Project description:Invariant natural killer T (iNKT) cells develop into three subsets (NKT1, NKT2, and NKT17) expressing a distinct transcription factor profile, which regulates cytokine secretion upon activation. iNKT cell development in the thymus is modulated by signaling lymphocytic activation molecule family (SLAMF) receptors. In contrast to other SLAMF members, Ly9 (SLAMF3) is a non-redundant negative regulator of iNKT cell development. Here, we show that Ly9 influences iNKT cell lineage differentiation. Ly9-deficient mice on a BALB/c background contained a significantly expanded population of thymic NKT2 cells, while NKT1 cells were nearly absent in BALB/c.Ly9-/- thymus. Conversely, the number of peripheral NKT1 cells in BALB/c.Ly9-/- mice was comparable to that in wild-type mice, indicating that the homeostasis of the different iNKT cell subsets may have distinct requirements depending on their tissue localization. Importantly, Ly9 absence also promoted NKT2 cell differentiation in the NKT1-skewed C57BL/6 background. Furthermore, treatment of wild-type mice with an agonistic monoclonal antibody directed against Ly9 impaired IL-4 and IFN-? production and reduced by half the number of spleen iNKT cells, with a significant decrease in the proportion of NKT2 cells. Thus, anti-Ly9 targeting could represent a novel therapeutic approach to modulate iNKT cell numbers and activation.
Project description:Three subsets of invariant natural killer T (iNKT) cells have been identified, NKT1, NKT2, and NKT17, which produce distinct cytokines when stimulated, but little is known about their localization. Here, we have defined the anatomic localization and systemic distribution of these subsets and measured their cytokine production. Thymic NKT2 cells that produced interleukin-4 (IL-4) at steady state were located in the medulla and conditioned medullary thymocytes. NKT2 cells were abundant in the mesenteric lymph node (LN) of BALB/c mice and produced IL-4 in the T cell zone that conditioned other lymphocytes. Intravenous injection of ?-galactosylceramide activated NKT1 cells with vascular access, but not LN or thymic NKT cells, resulting in systemic interferon-? and IL-4 production, while oral ?-galactosylceramide activated NKT2 cells in the mesenteric LN, resulting in local IL-4 release. These findings indicate that the localization of iNKT cells governs their cytokine response both at steady state and upon activation.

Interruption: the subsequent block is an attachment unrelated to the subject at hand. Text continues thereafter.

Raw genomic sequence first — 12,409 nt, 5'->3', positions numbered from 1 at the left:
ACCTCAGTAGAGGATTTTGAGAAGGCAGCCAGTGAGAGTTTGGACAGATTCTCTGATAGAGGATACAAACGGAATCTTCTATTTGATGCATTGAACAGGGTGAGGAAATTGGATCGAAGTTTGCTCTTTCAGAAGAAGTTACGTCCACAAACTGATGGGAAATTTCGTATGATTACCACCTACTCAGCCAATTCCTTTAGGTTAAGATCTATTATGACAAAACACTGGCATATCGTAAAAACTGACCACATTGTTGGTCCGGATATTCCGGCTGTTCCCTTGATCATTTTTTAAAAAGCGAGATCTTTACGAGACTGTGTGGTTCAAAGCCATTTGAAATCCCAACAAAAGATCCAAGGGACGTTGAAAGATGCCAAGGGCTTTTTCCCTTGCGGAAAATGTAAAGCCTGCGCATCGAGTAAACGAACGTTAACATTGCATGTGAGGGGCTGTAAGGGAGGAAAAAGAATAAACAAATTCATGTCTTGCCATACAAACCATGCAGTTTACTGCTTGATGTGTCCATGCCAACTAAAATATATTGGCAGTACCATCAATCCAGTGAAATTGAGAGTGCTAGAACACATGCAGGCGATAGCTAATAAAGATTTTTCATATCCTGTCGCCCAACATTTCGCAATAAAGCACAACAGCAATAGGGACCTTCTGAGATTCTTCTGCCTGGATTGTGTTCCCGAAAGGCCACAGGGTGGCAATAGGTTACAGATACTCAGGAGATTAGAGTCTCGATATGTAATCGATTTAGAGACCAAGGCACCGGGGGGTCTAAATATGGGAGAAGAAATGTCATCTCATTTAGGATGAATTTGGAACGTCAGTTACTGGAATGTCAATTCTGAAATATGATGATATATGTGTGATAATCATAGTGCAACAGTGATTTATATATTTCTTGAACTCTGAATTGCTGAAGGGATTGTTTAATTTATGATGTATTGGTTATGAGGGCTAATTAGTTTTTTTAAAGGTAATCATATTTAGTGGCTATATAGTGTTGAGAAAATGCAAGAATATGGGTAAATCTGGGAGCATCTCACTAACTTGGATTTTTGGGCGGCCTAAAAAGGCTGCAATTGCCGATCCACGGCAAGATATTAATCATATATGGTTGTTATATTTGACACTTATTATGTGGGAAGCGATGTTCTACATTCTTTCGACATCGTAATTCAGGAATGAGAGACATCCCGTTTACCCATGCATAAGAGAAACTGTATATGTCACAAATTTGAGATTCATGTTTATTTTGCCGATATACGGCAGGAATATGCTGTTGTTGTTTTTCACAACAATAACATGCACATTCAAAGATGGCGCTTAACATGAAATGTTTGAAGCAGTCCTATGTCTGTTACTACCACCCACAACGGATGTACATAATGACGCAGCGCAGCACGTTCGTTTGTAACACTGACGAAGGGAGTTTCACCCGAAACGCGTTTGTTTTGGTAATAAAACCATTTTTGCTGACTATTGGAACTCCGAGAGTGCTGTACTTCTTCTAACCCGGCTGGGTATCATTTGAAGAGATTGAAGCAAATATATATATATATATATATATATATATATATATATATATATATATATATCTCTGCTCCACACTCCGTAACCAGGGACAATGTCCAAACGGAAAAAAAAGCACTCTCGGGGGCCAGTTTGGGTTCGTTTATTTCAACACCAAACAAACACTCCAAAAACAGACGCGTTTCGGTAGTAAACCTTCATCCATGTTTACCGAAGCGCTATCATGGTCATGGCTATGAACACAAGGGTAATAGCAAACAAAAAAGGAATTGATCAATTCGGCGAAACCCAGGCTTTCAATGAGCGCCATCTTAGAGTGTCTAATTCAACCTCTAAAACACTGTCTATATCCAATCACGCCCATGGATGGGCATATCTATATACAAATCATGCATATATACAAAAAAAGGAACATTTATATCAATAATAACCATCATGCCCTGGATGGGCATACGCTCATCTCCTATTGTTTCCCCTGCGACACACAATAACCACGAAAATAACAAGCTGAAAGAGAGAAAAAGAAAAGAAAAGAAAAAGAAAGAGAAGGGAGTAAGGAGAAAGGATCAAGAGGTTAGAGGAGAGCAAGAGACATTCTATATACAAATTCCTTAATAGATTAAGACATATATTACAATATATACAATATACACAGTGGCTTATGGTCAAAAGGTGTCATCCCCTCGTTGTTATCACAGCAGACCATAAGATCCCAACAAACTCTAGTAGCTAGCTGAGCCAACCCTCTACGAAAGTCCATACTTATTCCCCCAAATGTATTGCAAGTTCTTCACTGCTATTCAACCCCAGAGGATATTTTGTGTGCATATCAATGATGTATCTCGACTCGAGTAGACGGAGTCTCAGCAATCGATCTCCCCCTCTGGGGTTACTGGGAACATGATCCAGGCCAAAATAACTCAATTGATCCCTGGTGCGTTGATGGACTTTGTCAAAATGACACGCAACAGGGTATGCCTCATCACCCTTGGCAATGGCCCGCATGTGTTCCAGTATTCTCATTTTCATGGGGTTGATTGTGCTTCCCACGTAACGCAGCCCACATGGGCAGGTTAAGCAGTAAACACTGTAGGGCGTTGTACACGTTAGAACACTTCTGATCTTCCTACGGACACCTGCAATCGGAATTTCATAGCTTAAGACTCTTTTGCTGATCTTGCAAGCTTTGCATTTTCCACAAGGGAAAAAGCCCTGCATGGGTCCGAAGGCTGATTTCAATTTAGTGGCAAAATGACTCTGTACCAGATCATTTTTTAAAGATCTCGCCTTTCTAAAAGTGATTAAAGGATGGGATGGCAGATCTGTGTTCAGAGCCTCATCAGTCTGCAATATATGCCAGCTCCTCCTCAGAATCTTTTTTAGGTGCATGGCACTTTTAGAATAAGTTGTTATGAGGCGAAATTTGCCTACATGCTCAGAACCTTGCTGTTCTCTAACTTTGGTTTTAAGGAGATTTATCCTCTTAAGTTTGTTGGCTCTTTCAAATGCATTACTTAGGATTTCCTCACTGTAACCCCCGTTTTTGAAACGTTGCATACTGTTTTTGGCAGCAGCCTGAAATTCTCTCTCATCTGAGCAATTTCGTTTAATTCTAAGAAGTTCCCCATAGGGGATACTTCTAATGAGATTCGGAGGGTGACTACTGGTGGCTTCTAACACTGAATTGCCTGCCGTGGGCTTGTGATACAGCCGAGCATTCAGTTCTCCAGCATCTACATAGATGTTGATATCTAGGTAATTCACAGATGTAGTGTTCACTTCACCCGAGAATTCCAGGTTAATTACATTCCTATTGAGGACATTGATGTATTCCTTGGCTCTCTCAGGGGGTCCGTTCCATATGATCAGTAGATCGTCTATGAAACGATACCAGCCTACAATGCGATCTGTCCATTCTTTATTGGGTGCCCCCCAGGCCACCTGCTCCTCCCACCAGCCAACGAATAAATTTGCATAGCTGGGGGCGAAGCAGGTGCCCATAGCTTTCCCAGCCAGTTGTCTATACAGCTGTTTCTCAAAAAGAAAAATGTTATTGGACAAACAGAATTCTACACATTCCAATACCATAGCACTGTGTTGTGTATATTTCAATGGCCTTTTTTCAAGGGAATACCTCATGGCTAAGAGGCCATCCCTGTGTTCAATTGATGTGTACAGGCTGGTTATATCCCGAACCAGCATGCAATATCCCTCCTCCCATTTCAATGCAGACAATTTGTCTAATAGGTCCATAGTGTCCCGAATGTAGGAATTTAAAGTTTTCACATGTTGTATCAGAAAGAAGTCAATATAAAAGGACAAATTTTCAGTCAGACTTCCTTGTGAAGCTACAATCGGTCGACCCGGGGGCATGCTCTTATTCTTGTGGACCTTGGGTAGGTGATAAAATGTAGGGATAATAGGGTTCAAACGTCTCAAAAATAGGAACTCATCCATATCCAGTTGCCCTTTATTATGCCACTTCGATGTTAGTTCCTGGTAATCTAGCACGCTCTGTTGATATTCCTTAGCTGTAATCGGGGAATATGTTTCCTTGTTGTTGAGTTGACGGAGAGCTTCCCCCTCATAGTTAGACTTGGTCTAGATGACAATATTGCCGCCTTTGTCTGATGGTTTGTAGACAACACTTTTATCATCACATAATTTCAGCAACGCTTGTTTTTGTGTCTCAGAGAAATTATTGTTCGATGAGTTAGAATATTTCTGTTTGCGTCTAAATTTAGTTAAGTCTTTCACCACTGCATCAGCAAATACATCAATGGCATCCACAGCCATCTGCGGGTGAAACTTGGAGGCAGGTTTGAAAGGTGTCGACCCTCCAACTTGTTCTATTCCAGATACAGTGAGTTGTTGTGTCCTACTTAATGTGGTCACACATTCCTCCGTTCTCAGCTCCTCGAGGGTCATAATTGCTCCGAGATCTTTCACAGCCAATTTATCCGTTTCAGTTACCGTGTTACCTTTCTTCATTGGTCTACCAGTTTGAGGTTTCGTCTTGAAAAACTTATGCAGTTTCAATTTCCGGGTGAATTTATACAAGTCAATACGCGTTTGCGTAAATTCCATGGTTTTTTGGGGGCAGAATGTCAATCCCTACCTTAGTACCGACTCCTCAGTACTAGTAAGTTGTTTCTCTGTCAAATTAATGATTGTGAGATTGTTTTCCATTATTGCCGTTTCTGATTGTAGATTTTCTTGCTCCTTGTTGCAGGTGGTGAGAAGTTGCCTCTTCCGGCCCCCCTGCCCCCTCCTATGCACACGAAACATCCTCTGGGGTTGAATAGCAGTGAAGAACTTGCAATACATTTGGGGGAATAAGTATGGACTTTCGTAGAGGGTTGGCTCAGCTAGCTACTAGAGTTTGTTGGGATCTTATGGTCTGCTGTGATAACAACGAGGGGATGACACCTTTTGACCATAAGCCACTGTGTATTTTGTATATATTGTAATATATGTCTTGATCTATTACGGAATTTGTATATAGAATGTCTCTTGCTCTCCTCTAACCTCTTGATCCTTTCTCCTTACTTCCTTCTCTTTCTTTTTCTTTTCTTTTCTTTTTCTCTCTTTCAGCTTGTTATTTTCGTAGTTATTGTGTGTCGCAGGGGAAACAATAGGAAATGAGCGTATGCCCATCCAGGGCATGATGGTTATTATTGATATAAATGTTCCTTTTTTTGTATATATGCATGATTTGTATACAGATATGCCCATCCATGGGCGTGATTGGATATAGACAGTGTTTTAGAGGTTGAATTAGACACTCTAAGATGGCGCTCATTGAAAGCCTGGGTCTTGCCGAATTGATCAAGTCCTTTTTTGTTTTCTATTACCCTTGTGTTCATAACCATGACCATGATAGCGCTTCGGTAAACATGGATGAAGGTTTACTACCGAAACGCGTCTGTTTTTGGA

Project description:The thymus supports multiple ?? T cell lineages that are functionally distinct, but mechanisms that control this multifaceted development are poorly understood. Here we examine medullary thymic epithelial cell (mTEC) heterogeneity and its influence on CD1d-restricted iNKT cells. We find three distinct mTEClow subsets distinguished by surface, intracellular and secreted molecules, and identify LT?R as a cell-autonomous controller of their development. Importantly, this mTEC heterogeneity enables the thymus to differentially control iNKT sublineages possessing distinct effector properties. mTEC expression of LT?R is essential for the development thymic tuft cells which regulate NKT2 via IL-25, while LT?R controls CD104+CCL21+ mTEClow that are capable of IL-15-transpresentation for regulating NKT1 and NKT17. Finally, mTECs regulate both iNKT-mediated activation of thymic dendritic cells, and iNKT availability in extrathymic sites. In conclusion, mTEC specialization controls intrathymic iNKT cell development and function, and determines iNKT pool size in peripheral tissues.
Project description:Invariant natural killer T cells (iNKT cells) can produce copious amounts of interleukin 4 (IL-4) early during infection. However, indirect evidence suggests they may produce this immunomodulatory cytokine in the steady state. Through intracellular staining for transcription factors, we have defined three subsets of iNKT cells (NKT1, NKT2 and NKT17) that produced distinct cytokines; these represented diverse lineages and not developmental stages, as previously thought. These subsets exhibited substantial interstrain variation in numbers. In several mouse strains, including BALB/c, NKT2 cells were abundant and were stimulated by self ligands to produce IL-4. In those strains, steady-state IL-4 conditioned CD8(+) T cells to become 'memory-like', increased serum concentrations of immunoglobulin E (IgE) and caused dendritic cells to produce chemokines. Thus, iNKT cell-derived IL-4 altered immunological properties under normal steady-state conditions.